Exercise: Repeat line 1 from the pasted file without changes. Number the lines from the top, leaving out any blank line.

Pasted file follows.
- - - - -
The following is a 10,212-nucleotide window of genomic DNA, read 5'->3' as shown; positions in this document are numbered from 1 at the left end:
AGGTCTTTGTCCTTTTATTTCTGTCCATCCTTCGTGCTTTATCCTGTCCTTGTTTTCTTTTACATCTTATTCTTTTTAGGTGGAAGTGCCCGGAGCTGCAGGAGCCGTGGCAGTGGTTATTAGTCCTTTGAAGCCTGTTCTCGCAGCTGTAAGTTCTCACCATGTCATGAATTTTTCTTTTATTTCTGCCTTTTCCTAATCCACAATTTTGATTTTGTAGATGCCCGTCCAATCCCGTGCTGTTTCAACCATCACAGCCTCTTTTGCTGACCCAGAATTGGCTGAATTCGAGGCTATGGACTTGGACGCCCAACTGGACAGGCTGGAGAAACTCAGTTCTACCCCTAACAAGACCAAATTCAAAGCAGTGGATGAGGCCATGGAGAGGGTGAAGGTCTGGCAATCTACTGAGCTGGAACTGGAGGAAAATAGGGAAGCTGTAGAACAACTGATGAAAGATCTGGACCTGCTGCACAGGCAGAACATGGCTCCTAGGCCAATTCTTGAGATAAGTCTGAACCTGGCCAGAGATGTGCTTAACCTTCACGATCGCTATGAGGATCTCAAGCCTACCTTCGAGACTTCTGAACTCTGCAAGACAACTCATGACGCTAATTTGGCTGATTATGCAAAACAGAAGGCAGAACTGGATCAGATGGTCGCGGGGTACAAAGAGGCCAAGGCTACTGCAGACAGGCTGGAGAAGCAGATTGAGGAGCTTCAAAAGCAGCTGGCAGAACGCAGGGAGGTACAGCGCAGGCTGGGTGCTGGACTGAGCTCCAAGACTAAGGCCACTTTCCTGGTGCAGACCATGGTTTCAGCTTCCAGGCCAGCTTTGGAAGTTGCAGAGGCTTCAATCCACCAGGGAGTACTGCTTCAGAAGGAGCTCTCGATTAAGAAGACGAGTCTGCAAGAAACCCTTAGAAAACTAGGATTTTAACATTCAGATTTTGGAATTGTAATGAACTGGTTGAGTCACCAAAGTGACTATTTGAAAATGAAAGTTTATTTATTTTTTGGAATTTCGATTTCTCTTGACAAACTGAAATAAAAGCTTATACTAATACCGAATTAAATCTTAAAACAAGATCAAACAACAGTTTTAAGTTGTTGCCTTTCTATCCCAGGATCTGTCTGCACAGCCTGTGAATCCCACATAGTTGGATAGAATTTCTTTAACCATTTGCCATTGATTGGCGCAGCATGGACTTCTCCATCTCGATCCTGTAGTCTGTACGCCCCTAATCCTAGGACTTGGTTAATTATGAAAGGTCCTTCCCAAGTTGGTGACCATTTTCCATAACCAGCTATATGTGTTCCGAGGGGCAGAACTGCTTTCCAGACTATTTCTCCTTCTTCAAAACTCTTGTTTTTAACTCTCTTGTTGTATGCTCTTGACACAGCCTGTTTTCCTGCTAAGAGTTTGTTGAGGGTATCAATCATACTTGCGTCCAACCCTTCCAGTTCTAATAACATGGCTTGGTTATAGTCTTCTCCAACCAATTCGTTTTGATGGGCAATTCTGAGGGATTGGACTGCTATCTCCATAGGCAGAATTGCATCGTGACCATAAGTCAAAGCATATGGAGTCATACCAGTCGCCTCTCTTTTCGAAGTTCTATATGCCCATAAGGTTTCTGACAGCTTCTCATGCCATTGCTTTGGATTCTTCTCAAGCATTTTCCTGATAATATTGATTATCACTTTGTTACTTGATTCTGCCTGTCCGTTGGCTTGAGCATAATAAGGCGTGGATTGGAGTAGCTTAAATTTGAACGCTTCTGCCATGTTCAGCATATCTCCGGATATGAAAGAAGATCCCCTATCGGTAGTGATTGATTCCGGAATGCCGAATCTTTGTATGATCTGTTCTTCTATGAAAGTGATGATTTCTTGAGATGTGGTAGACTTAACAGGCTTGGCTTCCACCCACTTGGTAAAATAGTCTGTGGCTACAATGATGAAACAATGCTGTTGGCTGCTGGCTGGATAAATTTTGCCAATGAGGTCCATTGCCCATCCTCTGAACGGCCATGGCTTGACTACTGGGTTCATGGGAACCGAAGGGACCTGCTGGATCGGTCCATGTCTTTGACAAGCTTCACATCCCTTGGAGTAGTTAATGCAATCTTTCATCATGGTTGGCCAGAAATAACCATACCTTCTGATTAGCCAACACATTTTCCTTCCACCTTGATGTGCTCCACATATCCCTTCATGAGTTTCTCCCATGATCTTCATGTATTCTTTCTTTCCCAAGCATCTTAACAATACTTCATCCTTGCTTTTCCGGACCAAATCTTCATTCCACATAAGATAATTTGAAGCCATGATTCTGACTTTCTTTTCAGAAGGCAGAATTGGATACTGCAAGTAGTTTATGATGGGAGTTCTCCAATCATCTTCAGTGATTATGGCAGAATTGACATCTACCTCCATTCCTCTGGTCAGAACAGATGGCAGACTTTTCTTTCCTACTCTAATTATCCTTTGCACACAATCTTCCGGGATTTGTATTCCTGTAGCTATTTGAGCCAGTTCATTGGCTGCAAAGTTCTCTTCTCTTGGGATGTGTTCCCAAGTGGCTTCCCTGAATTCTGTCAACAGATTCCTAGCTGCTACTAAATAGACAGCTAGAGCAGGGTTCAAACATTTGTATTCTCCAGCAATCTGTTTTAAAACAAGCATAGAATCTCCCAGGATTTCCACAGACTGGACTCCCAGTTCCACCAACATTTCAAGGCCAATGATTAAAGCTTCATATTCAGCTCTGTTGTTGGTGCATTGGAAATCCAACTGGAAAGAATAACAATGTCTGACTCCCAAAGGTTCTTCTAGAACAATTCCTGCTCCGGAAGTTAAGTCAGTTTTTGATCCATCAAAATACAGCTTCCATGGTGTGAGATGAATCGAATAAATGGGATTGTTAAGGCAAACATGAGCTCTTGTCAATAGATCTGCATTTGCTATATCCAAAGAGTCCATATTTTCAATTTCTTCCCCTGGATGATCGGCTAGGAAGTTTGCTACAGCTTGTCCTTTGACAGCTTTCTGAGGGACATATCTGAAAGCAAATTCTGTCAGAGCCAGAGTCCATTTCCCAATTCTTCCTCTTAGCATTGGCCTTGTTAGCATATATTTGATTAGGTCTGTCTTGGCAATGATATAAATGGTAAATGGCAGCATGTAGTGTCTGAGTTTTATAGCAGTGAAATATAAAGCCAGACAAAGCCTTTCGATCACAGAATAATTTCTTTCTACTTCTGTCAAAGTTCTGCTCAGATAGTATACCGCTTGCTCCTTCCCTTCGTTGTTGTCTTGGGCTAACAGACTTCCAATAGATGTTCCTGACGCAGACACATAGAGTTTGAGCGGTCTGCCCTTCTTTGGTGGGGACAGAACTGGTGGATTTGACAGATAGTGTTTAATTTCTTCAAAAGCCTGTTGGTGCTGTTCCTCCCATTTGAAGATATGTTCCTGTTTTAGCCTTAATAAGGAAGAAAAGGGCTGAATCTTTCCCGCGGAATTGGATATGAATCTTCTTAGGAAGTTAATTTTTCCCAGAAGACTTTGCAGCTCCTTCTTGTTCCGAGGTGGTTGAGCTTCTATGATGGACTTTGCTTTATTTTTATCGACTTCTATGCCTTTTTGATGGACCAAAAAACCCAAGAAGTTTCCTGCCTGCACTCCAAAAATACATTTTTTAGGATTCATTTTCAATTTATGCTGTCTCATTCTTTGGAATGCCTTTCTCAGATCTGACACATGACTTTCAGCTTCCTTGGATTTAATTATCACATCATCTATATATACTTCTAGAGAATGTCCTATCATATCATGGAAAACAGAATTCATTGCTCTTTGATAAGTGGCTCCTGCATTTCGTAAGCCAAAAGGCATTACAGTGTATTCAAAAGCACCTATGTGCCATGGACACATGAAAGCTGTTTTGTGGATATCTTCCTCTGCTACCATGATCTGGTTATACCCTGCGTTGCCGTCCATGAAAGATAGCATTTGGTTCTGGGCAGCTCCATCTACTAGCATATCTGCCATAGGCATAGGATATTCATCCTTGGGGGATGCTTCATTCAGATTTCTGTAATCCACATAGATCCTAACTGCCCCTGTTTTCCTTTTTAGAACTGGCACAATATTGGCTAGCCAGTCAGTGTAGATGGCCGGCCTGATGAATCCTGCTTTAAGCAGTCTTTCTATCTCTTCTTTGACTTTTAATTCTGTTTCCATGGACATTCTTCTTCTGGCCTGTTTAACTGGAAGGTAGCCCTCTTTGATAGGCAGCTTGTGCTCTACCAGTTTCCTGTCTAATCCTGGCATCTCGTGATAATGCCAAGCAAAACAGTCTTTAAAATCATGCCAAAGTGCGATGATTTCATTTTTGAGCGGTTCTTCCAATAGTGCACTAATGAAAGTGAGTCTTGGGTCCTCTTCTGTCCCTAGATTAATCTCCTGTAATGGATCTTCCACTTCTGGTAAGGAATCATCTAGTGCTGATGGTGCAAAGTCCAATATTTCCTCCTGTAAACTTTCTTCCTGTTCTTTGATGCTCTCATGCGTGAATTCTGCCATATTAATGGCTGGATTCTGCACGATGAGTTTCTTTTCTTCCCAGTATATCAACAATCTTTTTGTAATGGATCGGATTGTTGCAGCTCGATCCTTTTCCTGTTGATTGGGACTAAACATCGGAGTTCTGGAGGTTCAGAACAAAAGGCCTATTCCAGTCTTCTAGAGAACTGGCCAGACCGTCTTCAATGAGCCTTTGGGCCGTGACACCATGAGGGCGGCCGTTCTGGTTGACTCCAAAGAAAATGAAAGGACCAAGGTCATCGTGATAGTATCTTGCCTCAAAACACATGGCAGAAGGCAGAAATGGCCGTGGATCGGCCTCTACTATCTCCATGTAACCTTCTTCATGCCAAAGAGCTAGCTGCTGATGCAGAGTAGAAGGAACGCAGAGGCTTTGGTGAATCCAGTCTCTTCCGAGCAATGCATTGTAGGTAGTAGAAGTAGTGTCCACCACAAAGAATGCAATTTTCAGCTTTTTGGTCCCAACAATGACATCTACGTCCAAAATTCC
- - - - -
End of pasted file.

The following is a 10,212-nucleotide window of genomic DNA, read 5'->3' as shown; positions in this document are numbered from 1 at the left end: